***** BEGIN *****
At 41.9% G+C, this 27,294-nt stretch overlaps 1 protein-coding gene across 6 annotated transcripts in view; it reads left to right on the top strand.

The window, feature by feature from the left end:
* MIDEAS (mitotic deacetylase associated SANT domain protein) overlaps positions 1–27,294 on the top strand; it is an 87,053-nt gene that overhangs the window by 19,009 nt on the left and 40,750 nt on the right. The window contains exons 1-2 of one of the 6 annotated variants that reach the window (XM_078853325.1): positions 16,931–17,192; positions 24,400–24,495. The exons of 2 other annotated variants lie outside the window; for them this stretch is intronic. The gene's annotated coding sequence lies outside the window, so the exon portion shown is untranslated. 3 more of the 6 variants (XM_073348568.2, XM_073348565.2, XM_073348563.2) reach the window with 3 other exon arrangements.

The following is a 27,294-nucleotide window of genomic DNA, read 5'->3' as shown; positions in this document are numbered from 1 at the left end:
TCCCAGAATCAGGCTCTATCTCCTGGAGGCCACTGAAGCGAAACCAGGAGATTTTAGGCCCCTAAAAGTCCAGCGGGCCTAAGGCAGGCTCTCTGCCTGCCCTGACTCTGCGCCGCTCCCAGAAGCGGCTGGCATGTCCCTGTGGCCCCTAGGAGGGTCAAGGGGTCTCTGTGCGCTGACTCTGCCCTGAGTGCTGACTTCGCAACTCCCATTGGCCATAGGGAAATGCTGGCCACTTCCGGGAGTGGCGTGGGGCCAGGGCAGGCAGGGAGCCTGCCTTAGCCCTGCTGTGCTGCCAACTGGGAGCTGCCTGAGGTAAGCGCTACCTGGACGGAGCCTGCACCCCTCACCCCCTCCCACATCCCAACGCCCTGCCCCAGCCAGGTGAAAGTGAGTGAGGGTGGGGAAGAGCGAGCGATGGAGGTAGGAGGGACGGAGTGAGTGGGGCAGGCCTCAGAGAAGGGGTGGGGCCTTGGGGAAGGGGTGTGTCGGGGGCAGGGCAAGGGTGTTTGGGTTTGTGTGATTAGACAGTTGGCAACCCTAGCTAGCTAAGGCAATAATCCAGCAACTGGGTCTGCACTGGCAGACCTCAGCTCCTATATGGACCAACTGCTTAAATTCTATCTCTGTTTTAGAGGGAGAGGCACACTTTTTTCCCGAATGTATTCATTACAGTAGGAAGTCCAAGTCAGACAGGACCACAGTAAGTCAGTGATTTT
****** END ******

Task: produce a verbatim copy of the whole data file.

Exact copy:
At 41.9% G+C, this 27,294-nt stretch overlaps 1 protein-coding gene across 6 annotated transcripts in view; it reads left to right on the top strand.

The window, feature by feature from the left end:
* MIDEAS (mitotic deacetylase associated SANT domain protein) overlaps positions 1–27,294 on the top strand; it is an 87,053-nt gene that overhangs the window by 19,009 nt on the left and 40,750 nt on the right. The window contains exons 1-2 of one of the 6 annotated variants that reach the window (XM_078853325.1): positions 16,931–17,192; positions 24,400–24,495. The exons of 2 other annotated variants lie outside the window; for them this stretch is intronic. The gene's annotated coding sequence lies outside the window, so the exon portion shown is untranslated. 3 more of the 6 variants (XM_073348568.2, XM_073348565.2, XM_073348563.2) reach the window with 3 other exon arrangements.

The following is a 27,294-nucleotide window of genomic DNA, read 5'->3' as shown; positions in this document are numbered from 1 at the left end:
TCCCAGAATCAGGCTCTATCTCCTGGAGGCCACTGAAGCGAAACCAGGAGATTTTAGGCCCCTAAAAGTCCAGCGGGCCTAAGGCAGGCTCTCTGCCTGCCCTGACTCTGCGCCGCTCCCAGAAGCGGCTGGCATGTCCCTGTGGCCCCTAGGAGGGTCAAGGGGTCTCTGTGCGCTGACTCTGCCCTGAGTGCTGACTTCGCAACTCCCATTGGCCATAGGGAAATGCTGGCCACTTCCGGGAGTGGCGTGGGGCCAGGGCAGGCAGGGAGCCTGCCTTAGCCCTGCTGTGCTGCCAACTGGGAGCTGCCTGAGGTAAGCGCTACCTGGACGGAGCCTGCACCCCTCACCCCCTCCCACATCCCAACGCCCTGCCCCAGCCAGGTGAAAGTGAGTGAGGGTGGGGAAGAGCGAGCGATGGAGGTAGGAGGGACGGAGTGAGTGGGGCAGGCCTCAGAGAAGGGGTGGGGCCTTGGGGAAGGGGTGTGTCGGGGGCAGGGCAAGGGTGTTTGGGTTTGTGTGATTAGACAGTTGGCAACCCTAGCTAGCTAAGGCAATAATCCAGCAACTGGGTCTGCACTGGCAGACCTCAGCTCCTATATGGACCAACTGCTTAAATTCTATCTCTGTTTTAGAGGGAGAGGCACACTTTTTTCCCGAATGTATTCATTACAGTAGGAAGTCCAAGTCAGACAGGACCACAGTAAGTCAGTGATTTT